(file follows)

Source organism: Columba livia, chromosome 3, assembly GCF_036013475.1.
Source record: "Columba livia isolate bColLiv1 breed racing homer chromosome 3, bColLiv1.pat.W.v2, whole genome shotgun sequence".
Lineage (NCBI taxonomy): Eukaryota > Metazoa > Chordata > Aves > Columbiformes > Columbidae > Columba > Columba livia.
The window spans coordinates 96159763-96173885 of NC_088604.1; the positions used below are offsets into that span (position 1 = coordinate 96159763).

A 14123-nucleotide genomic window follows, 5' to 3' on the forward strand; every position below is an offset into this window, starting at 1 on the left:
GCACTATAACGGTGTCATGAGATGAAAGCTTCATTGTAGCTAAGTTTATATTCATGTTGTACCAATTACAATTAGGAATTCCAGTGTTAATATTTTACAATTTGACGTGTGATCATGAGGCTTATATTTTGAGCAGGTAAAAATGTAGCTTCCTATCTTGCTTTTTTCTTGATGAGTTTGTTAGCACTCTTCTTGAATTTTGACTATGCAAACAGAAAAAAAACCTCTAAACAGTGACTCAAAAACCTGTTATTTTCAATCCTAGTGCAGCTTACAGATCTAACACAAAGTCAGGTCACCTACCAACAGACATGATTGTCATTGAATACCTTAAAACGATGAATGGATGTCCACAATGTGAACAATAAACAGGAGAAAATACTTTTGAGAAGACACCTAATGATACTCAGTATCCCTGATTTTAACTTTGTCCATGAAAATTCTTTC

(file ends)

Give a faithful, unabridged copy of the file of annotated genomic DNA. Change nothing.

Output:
Source organism: Columba livia, chromosome 3, assembly GCF_036013475.1.
Source record: "Columba livia isolate bColLiv1 breed racing homer chromosome 3, bColLiv1.pat.W.v2, whole genome shotgun sequence".
Lineage (NCBI taxonomy): Eukaryota > Metazoa > Chordata > Aves > Columbiformes > Columbidae > Columba > Columba livia.
The window spans coordinates 96159763-96173885 of NC_088604.1; the positions used below are offsets into that span (position 1 = coordinate 96159763).

A 14123-nucleotide genomic window follows, 5' to 3' on the forward strand; every position below is an offset into this window, starting at 1 on the left:
GCACTATAACGGTGTCATGAGATGAAAGCTTCATTGTAGCTAAGTTTATATTCATGTTGTACCAATTACAATTAGGAATTCCAGTGTTAATATTTTACAATTTGACGTGTGATCATGAGGCTTATATTTTGAGCAGGTAAAAATGTAGCTTCCTATCTTGCTTTTTTCTTGATGAGTTTGTTAGCACTCTTCTTGAATTTTGACTATGCAAACAGAAAAAAAACCTCTAAACAGTGACTCAAAAACCTGTTATTTTCAATCCTAGTGCAGCTTACAGATCTAACACAAAGTCAGGTCACCTACCAACAGACATGATTGTCATTGAATACCTTAAAACGATGAATGGATGTCCACAATGTGAACAATAAACAGGAGAAAATACTTTTGAGAAGACACCTAATGATACTCAGTATCCCTGATTTTAACTTTGTCCATGAAAATTCTTTC